After an amazing 2012 political election in Minnesota, we as union members must stay politically involved. It must be a year-round campaign. Our focus is to make sure our electoral gains translate into effective pro-labor, pro-jobs agenda. We must push for policy reform that strengthens the union workers.
After a 22-year hiatus of having a full majority of both houses and a Democratic governor, we have an opportunity to create a better union.
We must learn from our past. Like a quote from Martin Luther King Jr. “History is a great teacher. Now everyone knows that the labor movement did not diminish the strength of the nation but enlarged it. By raising the living standards of millions, Labor miraculously created a market for industry and lifted the whole nation to undreamed of levels of production. Those who attack Labor forget these simple truths, but history remembers them.”
We need to not be complacent as union members. The work for us has just begun. We need to be on the offense and develop policies that promote union organizing. Union organizing is our only survival. If we are to make our voice louder we need to have a strategic campaign to organize union workers. We need to be smart and embrace new technologies. Believe me – we have the capability to become the strongest state economy in the United States.
We worked very hard to take back both houses and we worked with a strong cohesive force. We need to work together on good ideas and policy. We are still up against anti-union sentiment, Labor lockouts, right-to-work and change in prevailing wage. Just look at our neighbor states.
The next steps are clear. At a congressional level, the first that we have to do is stop lowering tax rates for the wealthiest Americans and Wall Street. Furthermore, we must work to rein in healthcare costs. As the main driver of projected long-term deficits, a key goal for us will be to get providers (pharmaceutical companies, hospitals and physicians) to deliver care in more cost-effective ways. Medicare must be allowed to negotiate drug costs with drug companies, it should “bundle” payments to hospitals for post-acute care so Medicare pays for results rather than the volume of services provided, and pay-for-delay, and agreements between brand-name and generic drug manufacturers must end.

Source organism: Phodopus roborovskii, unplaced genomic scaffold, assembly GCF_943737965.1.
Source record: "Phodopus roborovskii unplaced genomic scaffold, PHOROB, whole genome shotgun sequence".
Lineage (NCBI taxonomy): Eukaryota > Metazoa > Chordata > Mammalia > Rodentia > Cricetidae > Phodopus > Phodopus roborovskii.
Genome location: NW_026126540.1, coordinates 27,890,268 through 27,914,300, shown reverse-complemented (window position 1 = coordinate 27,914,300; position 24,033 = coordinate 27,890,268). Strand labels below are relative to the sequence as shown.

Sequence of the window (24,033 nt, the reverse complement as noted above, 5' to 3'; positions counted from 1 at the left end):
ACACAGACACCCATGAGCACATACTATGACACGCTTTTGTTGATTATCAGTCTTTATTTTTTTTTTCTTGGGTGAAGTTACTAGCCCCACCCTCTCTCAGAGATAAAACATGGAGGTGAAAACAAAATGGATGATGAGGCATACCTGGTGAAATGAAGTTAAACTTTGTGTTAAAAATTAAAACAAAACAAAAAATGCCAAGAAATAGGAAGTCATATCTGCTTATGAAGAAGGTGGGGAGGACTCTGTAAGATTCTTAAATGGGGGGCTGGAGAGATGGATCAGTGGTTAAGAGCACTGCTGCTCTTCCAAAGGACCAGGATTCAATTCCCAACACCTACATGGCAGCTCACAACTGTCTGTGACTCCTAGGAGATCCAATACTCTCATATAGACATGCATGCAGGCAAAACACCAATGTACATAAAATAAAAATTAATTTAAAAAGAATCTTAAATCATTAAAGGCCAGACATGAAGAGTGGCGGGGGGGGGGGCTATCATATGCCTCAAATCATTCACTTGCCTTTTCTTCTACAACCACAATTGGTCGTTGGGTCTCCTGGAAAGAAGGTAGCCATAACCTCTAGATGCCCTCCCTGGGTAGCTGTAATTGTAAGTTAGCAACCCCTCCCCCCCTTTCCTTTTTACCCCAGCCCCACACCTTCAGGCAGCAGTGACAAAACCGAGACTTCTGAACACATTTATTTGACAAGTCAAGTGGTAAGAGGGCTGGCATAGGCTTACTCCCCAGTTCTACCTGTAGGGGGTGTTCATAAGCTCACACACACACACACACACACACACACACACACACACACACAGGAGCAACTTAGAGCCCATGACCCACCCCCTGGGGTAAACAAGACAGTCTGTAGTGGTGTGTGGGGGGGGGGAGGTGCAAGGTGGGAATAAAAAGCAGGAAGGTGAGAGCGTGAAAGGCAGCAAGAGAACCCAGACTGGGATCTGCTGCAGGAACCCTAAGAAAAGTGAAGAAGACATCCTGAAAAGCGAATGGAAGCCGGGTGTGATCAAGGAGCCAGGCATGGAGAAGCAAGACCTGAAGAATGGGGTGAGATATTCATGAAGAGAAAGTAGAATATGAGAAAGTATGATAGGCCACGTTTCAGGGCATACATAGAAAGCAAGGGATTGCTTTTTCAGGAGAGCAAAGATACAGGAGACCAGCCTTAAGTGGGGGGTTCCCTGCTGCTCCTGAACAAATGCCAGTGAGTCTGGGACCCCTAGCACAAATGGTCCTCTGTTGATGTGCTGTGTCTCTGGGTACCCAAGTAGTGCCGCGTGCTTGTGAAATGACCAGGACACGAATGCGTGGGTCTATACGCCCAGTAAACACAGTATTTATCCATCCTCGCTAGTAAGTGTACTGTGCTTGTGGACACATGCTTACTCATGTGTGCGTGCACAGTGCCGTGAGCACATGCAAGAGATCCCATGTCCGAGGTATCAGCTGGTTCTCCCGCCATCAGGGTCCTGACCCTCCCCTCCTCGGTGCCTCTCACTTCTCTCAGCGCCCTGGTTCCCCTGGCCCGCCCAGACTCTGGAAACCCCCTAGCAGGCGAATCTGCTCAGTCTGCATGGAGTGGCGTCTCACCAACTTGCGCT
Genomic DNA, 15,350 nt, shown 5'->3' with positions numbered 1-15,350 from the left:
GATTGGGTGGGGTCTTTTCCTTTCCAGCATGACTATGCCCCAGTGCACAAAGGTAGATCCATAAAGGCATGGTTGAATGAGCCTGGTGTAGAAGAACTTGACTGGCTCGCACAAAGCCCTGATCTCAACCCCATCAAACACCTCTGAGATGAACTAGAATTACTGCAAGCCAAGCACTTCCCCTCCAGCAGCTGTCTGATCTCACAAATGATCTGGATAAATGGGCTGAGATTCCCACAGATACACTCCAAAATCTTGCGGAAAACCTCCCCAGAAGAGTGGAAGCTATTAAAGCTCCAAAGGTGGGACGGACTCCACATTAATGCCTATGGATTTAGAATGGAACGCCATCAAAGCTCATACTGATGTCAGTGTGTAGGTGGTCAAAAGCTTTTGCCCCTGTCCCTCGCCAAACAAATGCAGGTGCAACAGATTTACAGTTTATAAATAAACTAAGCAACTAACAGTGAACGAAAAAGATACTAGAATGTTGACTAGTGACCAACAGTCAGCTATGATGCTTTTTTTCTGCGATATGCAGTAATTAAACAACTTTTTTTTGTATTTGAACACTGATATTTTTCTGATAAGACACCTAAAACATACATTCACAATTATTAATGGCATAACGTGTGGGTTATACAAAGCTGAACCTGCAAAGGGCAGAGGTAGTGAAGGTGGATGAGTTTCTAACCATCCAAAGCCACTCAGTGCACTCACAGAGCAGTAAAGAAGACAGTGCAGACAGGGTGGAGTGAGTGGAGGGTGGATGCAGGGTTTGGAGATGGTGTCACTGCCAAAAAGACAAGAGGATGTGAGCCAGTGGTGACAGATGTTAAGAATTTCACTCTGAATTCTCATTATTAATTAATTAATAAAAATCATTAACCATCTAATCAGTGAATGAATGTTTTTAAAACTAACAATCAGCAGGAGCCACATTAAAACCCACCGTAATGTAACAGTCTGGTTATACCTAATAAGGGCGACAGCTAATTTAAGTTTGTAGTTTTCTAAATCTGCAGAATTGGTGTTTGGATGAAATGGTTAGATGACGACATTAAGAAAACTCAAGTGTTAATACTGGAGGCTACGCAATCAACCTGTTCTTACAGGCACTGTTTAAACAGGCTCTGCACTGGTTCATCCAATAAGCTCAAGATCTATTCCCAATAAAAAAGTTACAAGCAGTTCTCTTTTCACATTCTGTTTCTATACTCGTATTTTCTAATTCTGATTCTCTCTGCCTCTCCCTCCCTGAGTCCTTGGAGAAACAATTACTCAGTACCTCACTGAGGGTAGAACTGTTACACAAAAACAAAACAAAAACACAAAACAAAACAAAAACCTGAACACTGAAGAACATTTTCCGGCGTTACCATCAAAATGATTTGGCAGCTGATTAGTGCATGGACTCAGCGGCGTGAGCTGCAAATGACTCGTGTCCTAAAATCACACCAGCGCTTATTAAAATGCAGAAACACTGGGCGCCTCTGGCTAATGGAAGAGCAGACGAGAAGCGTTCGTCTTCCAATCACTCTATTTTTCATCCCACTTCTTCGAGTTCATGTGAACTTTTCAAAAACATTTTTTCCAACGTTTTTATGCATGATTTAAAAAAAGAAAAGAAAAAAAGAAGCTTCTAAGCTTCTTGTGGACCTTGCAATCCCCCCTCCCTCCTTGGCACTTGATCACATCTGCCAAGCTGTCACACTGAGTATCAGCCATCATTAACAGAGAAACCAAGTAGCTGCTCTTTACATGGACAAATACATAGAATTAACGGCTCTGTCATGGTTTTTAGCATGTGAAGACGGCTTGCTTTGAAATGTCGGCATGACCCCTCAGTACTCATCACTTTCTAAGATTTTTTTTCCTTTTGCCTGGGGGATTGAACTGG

Critically, the elimination of all tax incentives for exporting jobs overseas would ensure our sisters and brothers have more of a chance to work and pay their own taxes. We can raise further revenue with a .03% tax on Wall Street speculation, letting estate and gift taxes expire at the end of the year, ending special low tax rates on income from stocks and bonds, and increasing taxes for millionaires and billionaires. All told, these changes would net more than $2.5 trillion over ten years.
As for social security, it should not be weakened to pay for any deficit reduction negotiations. It fact, social security should be strengthened by taking off the cap so that all earnings are subject to the Social Security payroll tax. High earners should contribute the same percentage of their income to Social Security as everyone else.
On the state level, there is also much work to be done. It is time to support our unions by giving our state workers the contract they deserve and by passing legislation that financially punishes employers who lock their workers out. Similarly, with a main focus on revenue this legislative session we need to hold out legislature accountable and support Gov. Dayton’s proposal to raise taxes on the wealthiest Minnesotans so we can pay back the money we borrowed from our schools to meet the budget shortfall last year.
For the bonding bill, we cannot take our eyes off of the critical projects that furthers our state and puts our union sisters and brothers back to work. Instead of pushing for an unspecific bonding bill, it is up to our unions to focus on specific projects that we want built. No money should be put toward wasteful projects, but after years of infrastructure neglect in this state – remember when the bridge collapsed? – there are a seemingly endless array of vital projects that need to be looked at.
There is a long road ahead of us but we dare not flinch as we look down it. The unions are the gatekeeper of worker’s rights everywhere and our responsibility is to never let down the fight to make a better state and a better country. Too often we leave the legislative process to others and allow our hard work from the campaign season to go to waste. But not in 2013. In 2013 we have reason to hope that, with a Minnesota majority and with the Democrats’ hand stronger than in the last session, we can continue down the path to prosperity.
This is our time. It should not be wasted. Here’s to a productive, prosperous and historic year for our labor movement in Minnesota. Happy New Year!
– Bobby Kasper is president of the St. Paul Regional Labor Federation, representing 50,000 union members in Ramsey, Washington, Dakota and Chisago counties.